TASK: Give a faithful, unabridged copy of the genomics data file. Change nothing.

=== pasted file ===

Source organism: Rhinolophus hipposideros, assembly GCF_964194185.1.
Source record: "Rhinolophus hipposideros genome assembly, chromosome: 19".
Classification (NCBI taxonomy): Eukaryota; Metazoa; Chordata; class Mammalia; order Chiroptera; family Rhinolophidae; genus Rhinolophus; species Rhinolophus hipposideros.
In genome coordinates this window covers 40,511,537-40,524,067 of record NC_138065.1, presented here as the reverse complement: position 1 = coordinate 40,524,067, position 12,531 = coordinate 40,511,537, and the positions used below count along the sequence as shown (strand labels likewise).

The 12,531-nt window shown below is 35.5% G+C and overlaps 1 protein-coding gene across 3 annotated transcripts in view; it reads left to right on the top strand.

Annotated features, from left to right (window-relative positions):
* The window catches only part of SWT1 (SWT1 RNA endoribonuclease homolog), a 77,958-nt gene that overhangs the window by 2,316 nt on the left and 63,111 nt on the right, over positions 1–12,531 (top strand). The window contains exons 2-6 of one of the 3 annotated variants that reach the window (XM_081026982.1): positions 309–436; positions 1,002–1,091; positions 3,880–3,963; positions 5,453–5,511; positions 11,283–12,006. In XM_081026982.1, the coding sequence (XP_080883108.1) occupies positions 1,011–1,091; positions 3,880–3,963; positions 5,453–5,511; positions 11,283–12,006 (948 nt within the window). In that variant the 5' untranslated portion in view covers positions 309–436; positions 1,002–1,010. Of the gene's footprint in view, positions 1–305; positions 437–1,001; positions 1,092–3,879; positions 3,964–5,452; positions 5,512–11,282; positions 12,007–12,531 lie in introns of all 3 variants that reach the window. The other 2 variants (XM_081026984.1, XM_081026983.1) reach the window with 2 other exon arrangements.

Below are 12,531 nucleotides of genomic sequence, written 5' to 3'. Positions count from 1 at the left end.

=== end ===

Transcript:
Source organism: Rhinolophus hipposideros, assembly GCF_964194185.1.
Source record: "Rhinolophus hipposideros genome assembly, chromosome: 19".
Classification (NCBI taxonomy): Eukaryota; Metazoa; Chordata; class Mammalia; order Chiroptera; family Rhinolophidae; genus Rhinolophus; species Rhinolophus hipposideros.
In genome coordinates this window covers 40,511,537-40,524,067 of record NC_138065.1, presented here as the reverse complement: position 1 = coordinate 40,524,067, position 12,531 = coordinate 40,511,537, and the positions used below count along the sequence as shown (strand labels likewise).

The 12,531-nt window shown below is 35.5% G+C and overlaps 1 protein-coding gene across 3 annotated transcripts in view; it reads left to right on the top strand.

Annotated features, from left to right (window-relative positions):
* The window catches only part of SWT1 (SWT1 RNA endoribonuclease homolog), a 77,958-nt gene that overhangs the window by 2,316 nt on the left and 63,111 nt on the right, over positions 1–12,531 (top strand). The window contains exons 2-6 of one of the 3 annotated variants that reach the window (XM_081026982.1): positions 309–436; positions 1,002–1,091; positions 3,880–3,963; positions 5,453–5,511; positions 11,283–12,006. In XM_081026982.1, the coding sequence (XP_080883108.1) occupies positions 1,011–1,091; positions 3,880–3,963; positions 5,453–5,511; positions 11,283–12,006 (948 nt within the window). In that variant the 5' untranslated portion in view covers positions 309–436; positions 1,002–1,010. Of the gene's footprint in view, positions 1–305; positions 437–1,001; positions 1,092–3,879; positions 3,964–5,452; positions 5,512–11,282; positions 12,007–12,531 lie in introns of all 3 variants that reach the window. The other 2 variants (XM_081026984.1, XM_081026983.1) reach the window with 2 other exon arrangements.

Below are 12,531 nucleotides of genomic sequence, written 5' to 3'. Positions count from 1 at the left end.